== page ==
arbour


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Related to arbour: Barbour

ar·bour

 (är′bər)
n. Chiefly British
Variant of arbor1.

arbour

(ˈɑːbə)
n
1. (Forestry) a leafy glade or bower shaded by trees, vines, shrubs, etc, esp when trained about a trellis
2. (Horticulture) obsolete an orchard, garden, or lawn
[C14 erber, from Old French herbier, from Latin herba grass]

ar•bor1

(ˈɑr bər)

n.
1. a leafy, shady recess formed by tree branches, shrubs, etc.
2. a latticework bower intertwined with vines.
[1350–1400; Middle English (h)erber < Anglo-French, Old French (h)erbier herbarium]
ar′bored, adj.

ar•bor2

(ˈɑr bər)

n.
a. a bar, shaft, or axis that holds, turns, or supports a rotating cutting tool or grinding wheel.
b. a beam, shaft, axle, or spindle.
[1650–60; < French, Old French < Latin arbor wooden beam, tree]
ThesaurusAntonymsRelated WordsSynonymsLegend:
Noun1.arbour - a framework that supports climbing plantsarbour - a framework that supports climbing plants; "the arbor provided a shady resting place in the park"
framework - a structure supporting or containing something
grape arbor, grape arbour - an arbor where grapes are grown

arbour

noun alcove, corner, bay, shelter, retreat, niche, bower, compartment, recess, cubicle, nook, grotto, gazebo, cubbyhole The plan is to make an arbour of kiwi fruit vines.
Translations

arbour

arbor (US) [ˈɑːbəʳ] Ncenador m, pérgola f

arbour

[ˈɑːrr] n (= bower) → tonnelle f

arbour

, (US) arbor
nLaube f

arbour

arbor [ˈɑːbəʳ] npergolato
References in classic literature ?
In the middle of the orchard we came upon a grape arbour, with seats built along the sides and a warped plank table.
Then, there is a dove-cote, some delightful stew-ponds, and a very pretty canal; and every thing, in short, that one could wish for; and, moreover, it is close to the church, and only a quarter of a mile from the turnpike-road, so 'tis never dull, for if you only go and sit up in an old yew arbour behind the house, you may see all the carriages that pass along.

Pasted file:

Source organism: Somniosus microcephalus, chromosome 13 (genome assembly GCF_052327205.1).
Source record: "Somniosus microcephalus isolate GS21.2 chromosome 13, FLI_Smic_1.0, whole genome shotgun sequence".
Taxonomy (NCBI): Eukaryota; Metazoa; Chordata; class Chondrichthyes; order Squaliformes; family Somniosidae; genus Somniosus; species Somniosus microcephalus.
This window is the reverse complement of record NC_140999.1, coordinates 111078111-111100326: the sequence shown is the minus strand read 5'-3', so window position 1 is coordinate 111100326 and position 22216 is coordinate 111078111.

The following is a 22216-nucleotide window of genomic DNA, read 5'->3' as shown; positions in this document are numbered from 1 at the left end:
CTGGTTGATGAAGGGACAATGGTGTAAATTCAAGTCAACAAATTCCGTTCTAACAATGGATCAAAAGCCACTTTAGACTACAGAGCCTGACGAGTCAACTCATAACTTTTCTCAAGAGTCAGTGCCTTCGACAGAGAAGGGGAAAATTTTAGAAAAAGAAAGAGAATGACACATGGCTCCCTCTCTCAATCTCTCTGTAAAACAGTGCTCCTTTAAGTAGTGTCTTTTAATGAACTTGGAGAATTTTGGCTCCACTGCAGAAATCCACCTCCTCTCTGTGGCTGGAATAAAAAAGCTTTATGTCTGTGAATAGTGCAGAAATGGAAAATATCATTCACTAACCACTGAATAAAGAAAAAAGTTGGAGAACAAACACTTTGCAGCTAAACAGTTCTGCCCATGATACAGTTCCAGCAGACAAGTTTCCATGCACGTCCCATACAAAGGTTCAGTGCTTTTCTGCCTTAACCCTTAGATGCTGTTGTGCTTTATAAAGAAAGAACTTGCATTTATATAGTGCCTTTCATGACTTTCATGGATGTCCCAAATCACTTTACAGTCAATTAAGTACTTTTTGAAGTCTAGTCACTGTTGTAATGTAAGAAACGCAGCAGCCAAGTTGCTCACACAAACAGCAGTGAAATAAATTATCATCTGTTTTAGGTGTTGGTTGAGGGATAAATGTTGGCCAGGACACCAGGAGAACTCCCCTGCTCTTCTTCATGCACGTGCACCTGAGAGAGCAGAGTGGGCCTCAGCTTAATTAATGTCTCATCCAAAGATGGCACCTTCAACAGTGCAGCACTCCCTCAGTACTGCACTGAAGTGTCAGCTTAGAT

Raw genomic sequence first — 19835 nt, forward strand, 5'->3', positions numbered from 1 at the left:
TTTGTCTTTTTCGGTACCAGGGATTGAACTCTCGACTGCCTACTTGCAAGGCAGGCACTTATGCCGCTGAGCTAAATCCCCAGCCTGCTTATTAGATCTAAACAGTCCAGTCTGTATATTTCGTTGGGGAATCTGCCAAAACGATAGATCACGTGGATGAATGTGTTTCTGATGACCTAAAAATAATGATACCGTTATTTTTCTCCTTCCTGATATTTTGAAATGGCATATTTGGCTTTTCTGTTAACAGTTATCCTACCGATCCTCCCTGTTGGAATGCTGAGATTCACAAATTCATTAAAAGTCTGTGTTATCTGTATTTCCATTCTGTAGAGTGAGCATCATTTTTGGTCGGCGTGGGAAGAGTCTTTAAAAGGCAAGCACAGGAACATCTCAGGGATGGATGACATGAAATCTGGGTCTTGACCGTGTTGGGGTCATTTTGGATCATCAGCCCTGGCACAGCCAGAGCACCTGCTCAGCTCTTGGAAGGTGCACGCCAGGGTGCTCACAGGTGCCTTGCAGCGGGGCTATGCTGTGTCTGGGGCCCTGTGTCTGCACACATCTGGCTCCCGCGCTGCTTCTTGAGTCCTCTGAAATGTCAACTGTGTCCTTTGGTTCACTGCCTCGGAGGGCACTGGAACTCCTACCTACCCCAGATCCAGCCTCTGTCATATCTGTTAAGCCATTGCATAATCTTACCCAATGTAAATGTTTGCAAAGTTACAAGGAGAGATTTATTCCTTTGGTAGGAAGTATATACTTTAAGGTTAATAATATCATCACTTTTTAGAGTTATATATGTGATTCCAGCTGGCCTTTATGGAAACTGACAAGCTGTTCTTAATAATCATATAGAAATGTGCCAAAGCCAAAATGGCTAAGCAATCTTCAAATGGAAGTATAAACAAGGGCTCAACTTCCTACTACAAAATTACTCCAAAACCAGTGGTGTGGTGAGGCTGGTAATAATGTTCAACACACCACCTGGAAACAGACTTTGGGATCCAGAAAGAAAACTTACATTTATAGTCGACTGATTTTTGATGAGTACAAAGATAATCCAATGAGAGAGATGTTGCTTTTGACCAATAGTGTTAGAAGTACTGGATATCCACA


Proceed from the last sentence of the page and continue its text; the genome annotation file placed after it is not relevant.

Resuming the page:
The arbour was an arch in the wall, lined with ivy; it contained a rustic seat.
Miss Mowcher untied her bonnet, at this passage of her discourse, threw back the strings, and sat down, panting, on a footstool in front of the fire - making a kind of arbour of the dining table, which spread its mahogany shelter above her head.
At last, when we got to his place of business and he pulled out his key from his coat-collar, he looked as unconscious of his Walworth property as if the Castle and the drawbridge and the arbour and the lake and the fountain and the Aged, had all been blown into space together by the last discharge of the Stinger.
So to the Silvan Lodge They came, that like POMONA'S Arbour smil'd With flourets deck't and fragrant smells; but EVE Undeckt, save with her self more lovely fair Then Wood-Nymph, or the fairest Goddess feign'd Of three that in Mount IDA naked strove, Stood to entertain her guest from Heav'n; no vaile Shee needed, Vertue-proof, no thought infirme Alterd her cheek.
This time she made sure of catching her victim, but the cat spied her out, and, springing from one of the boughs of the arbour she flew at Lagree's face and tore out her only eye, thus delivering the Princess for ever from her persecutor.
Dick, who had heard nothing of the matter, was up first on that inauspicious day, and took the journal to an arbour in the garden.
In about an hour Captain Nemo gave the signal to halt; I, for my part, was not sorry, and we stretched ourselves under an arbour of alariae, the long thin blades of which stood up like arrows.
We were soon seated together in a little stone arbour, engaged in conversation, chiefly of smiles.